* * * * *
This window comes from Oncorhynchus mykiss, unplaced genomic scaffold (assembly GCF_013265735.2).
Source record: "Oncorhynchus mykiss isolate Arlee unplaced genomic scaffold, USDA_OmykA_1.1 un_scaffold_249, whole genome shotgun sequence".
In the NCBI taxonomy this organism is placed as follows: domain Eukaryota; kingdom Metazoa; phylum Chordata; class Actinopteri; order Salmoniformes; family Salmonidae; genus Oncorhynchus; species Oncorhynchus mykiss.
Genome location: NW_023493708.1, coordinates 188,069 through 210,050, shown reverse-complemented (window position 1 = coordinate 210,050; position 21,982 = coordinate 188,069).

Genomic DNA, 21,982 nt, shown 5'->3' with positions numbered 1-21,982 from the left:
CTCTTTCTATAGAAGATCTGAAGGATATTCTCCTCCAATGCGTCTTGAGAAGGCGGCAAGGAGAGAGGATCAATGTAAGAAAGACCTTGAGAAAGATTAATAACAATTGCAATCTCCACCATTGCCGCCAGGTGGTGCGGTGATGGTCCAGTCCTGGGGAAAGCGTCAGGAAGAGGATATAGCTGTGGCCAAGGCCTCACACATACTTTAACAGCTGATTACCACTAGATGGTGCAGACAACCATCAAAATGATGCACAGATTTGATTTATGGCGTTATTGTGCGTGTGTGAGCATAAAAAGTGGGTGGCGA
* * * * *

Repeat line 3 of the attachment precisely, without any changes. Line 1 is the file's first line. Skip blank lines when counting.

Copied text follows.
In the NCBI taxonomy this organism is placed as follows: domain Eukaryota; kingdom Metazoa; phylum Chordata; class Actinopteri; order Salmoniformes; family Salmonidae; genus Oncorhynchus; species Oncorhynchus mykiss.